Re: Inarticulate, And Proud of It


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Posted by Tony zango from ? (167.88.192.30) on Monday, September 16, 2002 at 3:03PM :

In Reply to: Inarticulate, And Proud of It posted by andreas from p3EE3BFB2.dip.t-dialin.net (62.227.191.178) on Sunday, September 15, 2002 at 6:14PM :


Like Father, like Son


: Tuesday, August 27, 2002
: Boston Globe

: Inarticulate, And Proud of It

: by James Carroll

: ''I'M A PATIENT man,'' President Bush said the other day. He was dressed in
: cowboy clothes. ''And when I say I'm a patient man,'' he added, somewhat
: impatiently, ''I mean I'm a patient man.'' The president was responding to
: reporters' attempts to make sense of the administration's scorching but
: confusing rhetoric about Iraq. His declaration of patience amended his
: declarations of war, seeking to douse expectations of imminent attack while
: promising that hostile action will come eventually.

: The nation is beholding something that can only be called weird. Ever since
: Bush announced his new doctrine of preventive war last spring, his
: administration has been engaged in an unprecedented war of words aimed at
: Saddam Hussein.

: In the beginning, the justification for ''regime change'' in Baghdad was
: entirely a matter of the threat Hussein represents but no more. Now the
: justification includes protecting the integrity of threat. We have to go to
: war now because we said we would. Language is no longer an expression of
: purpose but the shaper of purpose.

: The United States, in fact, is in a crisis of language. This is what it
: means to have a president who, proudly inarticulate, has no real
: understanding of the relationship between words and acts, between rhetoric
: and intention.

: Consider his heated boast about his own patience. I saw his declaration on
: the evening news, and it was clear that, as he began that second sentence,
: seeking to emphasize the first, he meant to find another way of displaying
: his determination. But he was, as usual, at a literal loss for words. And
: so he fell back on empty repetition. ''When I say I'm a patient man, I mean
: I'm a patient man.''

: Bush mistakes tautology for explanation, a habit of mind marking his entire
: administration. Bush governs by assertion instead of persuasion. Whether
: the United States seeks to exercise power over the Taliban, or over Sharon
: and Arafat, or over Russia, or over its European allies, or even over its
: own citizens, the method is the same. Washington doesn't waste a moment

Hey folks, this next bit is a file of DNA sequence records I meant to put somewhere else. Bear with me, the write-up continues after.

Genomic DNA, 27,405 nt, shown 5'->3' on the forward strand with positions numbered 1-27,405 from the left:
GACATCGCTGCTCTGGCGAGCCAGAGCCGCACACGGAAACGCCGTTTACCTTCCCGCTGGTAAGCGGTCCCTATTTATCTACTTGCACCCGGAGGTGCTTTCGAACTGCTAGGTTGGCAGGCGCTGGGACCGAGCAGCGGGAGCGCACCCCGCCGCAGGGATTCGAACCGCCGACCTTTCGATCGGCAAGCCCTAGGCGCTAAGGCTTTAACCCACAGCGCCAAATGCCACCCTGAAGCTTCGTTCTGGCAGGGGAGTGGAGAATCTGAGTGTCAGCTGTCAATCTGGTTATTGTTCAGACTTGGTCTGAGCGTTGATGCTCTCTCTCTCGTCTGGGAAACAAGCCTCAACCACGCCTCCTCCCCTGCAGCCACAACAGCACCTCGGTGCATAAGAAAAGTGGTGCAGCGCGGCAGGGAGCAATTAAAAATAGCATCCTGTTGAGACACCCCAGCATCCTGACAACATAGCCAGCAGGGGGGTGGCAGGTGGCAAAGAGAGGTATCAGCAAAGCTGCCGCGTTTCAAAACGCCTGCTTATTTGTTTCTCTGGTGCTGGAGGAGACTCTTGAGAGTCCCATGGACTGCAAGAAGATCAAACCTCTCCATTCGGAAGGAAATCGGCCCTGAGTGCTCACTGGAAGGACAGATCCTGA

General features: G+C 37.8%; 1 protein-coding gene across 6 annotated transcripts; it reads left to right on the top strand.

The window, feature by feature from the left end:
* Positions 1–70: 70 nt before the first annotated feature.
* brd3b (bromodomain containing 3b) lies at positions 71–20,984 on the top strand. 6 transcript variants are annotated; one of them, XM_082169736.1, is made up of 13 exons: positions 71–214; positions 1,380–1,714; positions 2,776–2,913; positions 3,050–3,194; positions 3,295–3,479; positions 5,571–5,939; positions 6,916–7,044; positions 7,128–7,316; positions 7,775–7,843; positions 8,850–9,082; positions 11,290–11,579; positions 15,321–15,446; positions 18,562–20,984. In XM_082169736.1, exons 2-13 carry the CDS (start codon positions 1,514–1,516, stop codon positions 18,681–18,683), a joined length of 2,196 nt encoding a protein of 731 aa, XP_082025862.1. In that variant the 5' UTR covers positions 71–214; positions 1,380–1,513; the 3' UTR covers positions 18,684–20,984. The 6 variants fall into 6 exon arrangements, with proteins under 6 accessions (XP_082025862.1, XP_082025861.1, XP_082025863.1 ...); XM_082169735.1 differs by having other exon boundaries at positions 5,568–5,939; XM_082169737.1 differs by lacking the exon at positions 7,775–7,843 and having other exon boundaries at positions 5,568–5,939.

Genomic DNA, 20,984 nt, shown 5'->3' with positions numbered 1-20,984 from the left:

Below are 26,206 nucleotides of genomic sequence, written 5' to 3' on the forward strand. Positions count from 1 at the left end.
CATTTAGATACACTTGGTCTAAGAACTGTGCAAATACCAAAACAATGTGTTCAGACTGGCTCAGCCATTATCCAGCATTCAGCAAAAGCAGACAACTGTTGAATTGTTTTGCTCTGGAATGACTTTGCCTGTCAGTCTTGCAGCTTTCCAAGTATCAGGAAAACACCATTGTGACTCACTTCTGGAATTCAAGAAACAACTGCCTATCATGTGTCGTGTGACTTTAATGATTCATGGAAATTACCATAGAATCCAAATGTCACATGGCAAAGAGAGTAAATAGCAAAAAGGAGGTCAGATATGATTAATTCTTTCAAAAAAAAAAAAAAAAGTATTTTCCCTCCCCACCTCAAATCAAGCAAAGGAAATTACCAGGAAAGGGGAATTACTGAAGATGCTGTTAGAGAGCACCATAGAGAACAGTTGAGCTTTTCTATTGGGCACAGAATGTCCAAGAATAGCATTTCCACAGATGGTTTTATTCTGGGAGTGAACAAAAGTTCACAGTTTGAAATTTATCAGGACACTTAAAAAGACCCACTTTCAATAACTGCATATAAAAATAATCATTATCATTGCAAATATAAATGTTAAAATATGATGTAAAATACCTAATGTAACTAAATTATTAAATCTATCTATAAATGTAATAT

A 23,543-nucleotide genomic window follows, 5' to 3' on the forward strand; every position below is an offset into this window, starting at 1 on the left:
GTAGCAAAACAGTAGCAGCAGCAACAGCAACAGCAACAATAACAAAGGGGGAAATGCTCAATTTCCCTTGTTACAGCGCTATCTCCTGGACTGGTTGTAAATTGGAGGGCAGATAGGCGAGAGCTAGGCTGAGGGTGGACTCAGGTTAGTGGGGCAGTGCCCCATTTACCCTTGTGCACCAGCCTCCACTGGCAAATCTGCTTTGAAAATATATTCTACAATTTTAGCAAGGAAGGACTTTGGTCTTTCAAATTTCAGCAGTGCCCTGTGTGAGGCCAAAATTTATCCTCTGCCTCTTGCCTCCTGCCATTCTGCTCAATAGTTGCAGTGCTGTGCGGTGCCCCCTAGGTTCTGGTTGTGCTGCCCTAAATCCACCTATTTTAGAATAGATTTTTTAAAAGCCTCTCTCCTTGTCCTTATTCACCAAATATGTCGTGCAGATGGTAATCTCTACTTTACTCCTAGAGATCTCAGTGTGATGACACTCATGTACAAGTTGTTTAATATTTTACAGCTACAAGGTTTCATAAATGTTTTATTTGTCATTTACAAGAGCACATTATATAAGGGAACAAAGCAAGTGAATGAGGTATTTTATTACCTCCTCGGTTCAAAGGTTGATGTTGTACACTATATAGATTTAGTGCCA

: trying to persuade the Taliban to side with us against bin Laden.
: Washington rejects Arafat as a dialogue partner and forgoes any effort to
: influence Sharon. Washington presents Moscow with ultimatums on arms
: control treaties.

: Washington rejects the International Criminal Court instead of trying to
: help shape its development. On the home front, Washington claims emergency
: martial law exemptions from traditional court procedures. In every case,
: Washington is avoiding the need to explain its position with the clarity
: and logic necessary to change minds and win support. Instead of convincing,
: Washington coerces. And why? Obviously, because Washington apes the style
: of a president who has no capacity for the use of language as a mode of
: leadership.

: The problem comes when, having sought to lead through the imperative voice
: instead of the exhortatory or the explanatory, nothing changes.

: The world is beginning to act like America's sullen teenager, refusing to
: obey orders. Bin Laden at large. The Middle East in escalation. A nuclear
: arms race on the cusp of resumption. A global summit in Johannesburg
: enraged at US arrogance. Even Europe openly contemptuous. And at home,
: Antrax killer unidentified. Citizens at risk. Economy shaken.

: In the face of such failure, there is nothing for the imperative voice to
: do but grow louder. ''The level of threats has increased dramatically,'' a
: Human Rights Watch official observed, concerning recent US attacks on the
: ICC. ''And threat inflation is a sign of a policy gone amok.''

: The post-9/11 mantra is ''United we stand.'' But not so. The United States
: is a splintered, lost country where words have been emptied of meaning.
: That is a symptom of post-traumatic stress syndrome, our national malady.
: We have been unable to give expression to terrible experiences. Our worst
: fears remain subliminal, but we recognize them in each other's eyes.

: In mirroring this unarticulated desperation, our tautological president has
: been the perfect emblem of the American condition. He is the maestro of
: disconnect between words and experience. Having emptied the word ''evil''
: of meaning (Iran is evil, but perhaps also our ally), Bush is now -
: incredibly - emptying the word ''war'' of meaning, too.

: His vacuous reflection of our mute anguish can be consoling because
: familiar - hence the high poll numbers - but it is the last thing the
: country needs. Mawkish bluster in cowboy clothes does nothing to nurture a
: community of purpose. It does the opposite.

: As a candidate, Bush openly displayed his willful illiteracy. At a loss for
: words, and proud of it. Many voters were charmed. Others were appalled. Few
: understood, however, that this abdication of leadership by the intelligent
: use of language would be dangerous to democracy at home, a grievous threat
: to peace abroad.

: James Carroll's column appears regularly in the Globe.

:
: Copyright 2002 Globe Newspaper Company

: ###




-- Tony zango
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